Drawbacks of Term Limits
In spite of the many positive things that term limits bring, critics are quick to point out that there are a lot of downsides to term limits.
The problems with term limits for board members are particularly evident when a term limit is as short as two years. It takes new board directors time to get up to speed on how to make decisions that are aligned with the organization’s mission and vision. Board directors need to serve long enough to get grounded in the organization. Continuity is important to being able to finish projects that board directors start.
The issues that plague the nonprofit world can be extremely complex. It may take several years to vet issues and situations thoroughly and organizations benefit well when the originating board director serves long enough to see a major initiative through to the end. When board directors have to leave their terms, they often leave unfinished business behind and take institutional knowledge out the door with them.
It’s also imperative for boards to recognize that term limits shouldn’t be used as a crutch for poor or underperforming board directors. There tends to be an attitude that since a board director is soon to rotate off the board, it’s not necessary to address poor performance. Such a stance doesn’t serve the outgoing board director, the remaining board directors or the organization well.
Best practices for college boards suggest that boards should be doing annual board self-evaluations. The results should be the basis for deciding whether board members should remain on the board, whether they need additional training or whether it’s time for them to resign.
Short term limits can be especially problematic for the position of college board chair. One of the ways that some boards tackle this issue is by creating a position for a chair-elect or immediate past chair. The outgoing board director can then prepare, support and mentor the new chair. This type of arrangement also gives the outgoing chair a continued voice after their term ends. Without a role that offers leadership or continuity, an outgoing board chair with a short term may get forced out early, which doesn’t benefit anyone.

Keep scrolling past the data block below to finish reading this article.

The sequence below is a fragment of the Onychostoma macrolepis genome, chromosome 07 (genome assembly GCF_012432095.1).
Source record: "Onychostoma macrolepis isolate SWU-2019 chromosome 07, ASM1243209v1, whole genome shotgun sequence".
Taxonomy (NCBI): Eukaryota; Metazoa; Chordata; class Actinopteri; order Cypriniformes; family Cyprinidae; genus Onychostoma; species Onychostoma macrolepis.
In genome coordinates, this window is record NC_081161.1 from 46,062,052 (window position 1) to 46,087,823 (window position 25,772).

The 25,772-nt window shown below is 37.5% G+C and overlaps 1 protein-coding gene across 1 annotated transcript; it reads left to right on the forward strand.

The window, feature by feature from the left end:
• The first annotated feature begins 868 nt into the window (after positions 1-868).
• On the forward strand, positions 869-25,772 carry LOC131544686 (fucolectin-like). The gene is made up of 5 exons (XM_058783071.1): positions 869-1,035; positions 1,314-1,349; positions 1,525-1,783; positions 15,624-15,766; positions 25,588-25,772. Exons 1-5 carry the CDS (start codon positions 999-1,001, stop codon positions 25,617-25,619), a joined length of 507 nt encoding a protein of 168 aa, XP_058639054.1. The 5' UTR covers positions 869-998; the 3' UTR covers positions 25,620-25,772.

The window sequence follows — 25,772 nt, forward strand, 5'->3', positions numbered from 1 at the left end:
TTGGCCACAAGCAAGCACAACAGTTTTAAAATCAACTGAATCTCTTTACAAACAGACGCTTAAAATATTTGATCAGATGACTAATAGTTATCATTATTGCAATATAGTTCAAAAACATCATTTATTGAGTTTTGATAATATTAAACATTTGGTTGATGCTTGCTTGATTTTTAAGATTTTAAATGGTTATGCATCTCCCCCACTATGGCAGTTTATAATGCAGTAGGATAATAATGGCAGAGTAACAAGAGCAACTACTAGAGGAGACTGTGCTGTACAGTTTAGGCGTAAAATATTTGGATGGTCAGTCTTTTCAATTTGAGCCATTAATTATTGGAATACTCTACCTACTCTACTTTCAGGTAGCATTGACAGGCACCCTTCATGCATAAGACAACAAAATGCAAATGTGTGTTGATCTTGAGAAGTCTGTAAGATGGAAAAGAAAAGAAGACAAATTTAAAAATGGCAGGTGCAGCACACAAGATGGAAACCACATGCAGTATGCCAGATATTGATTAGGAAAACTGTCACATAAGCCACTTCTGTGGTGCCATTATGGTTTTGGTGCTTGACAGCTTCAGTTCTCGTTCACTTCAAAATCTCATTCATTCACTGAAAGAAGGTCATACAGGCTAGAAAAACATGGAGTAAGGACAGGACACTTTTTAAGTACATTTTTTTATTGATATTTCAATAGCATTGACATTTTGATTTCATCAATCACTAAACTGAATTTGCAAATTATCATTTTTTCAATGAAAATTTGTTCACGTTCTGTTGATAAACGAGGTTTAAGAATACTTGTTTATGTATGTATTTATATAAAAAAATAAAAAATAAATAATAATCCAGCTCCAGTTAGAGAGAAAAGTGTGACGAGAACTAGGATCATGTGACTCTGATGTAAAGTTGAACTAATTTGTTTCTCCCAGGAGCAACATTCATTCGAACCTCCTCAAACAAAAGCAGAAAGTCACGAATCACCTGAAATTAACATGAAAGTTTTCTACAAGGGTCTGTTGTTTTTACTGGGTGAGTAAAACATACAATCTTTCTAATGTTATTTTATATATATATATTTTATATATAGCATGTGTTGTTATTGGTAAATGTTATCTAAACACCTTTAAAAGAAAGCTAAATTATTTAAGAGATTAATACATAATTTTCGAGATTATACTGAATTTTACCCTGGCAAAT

In summary, board term limits may be a strong positive or a debilitating negative. Either way, boards are well-advised to make the best use of annual board self-evaluations — a process that is easy to do with BoardEffect’s built-in survey feature. In addition to evaluating whether board directors are performing effectively, college boards occasionally need to take a fresh look at their board policies surrounding term limits for board members and how those term limits have manifested in positive or negative outcomes over time. Perhaps the best thing about term limits is that if the current structure isn’t working, there’s always the possibility of amending the bylaws to increase one or more of the terms to take advantage of the special benefits that longer terms present.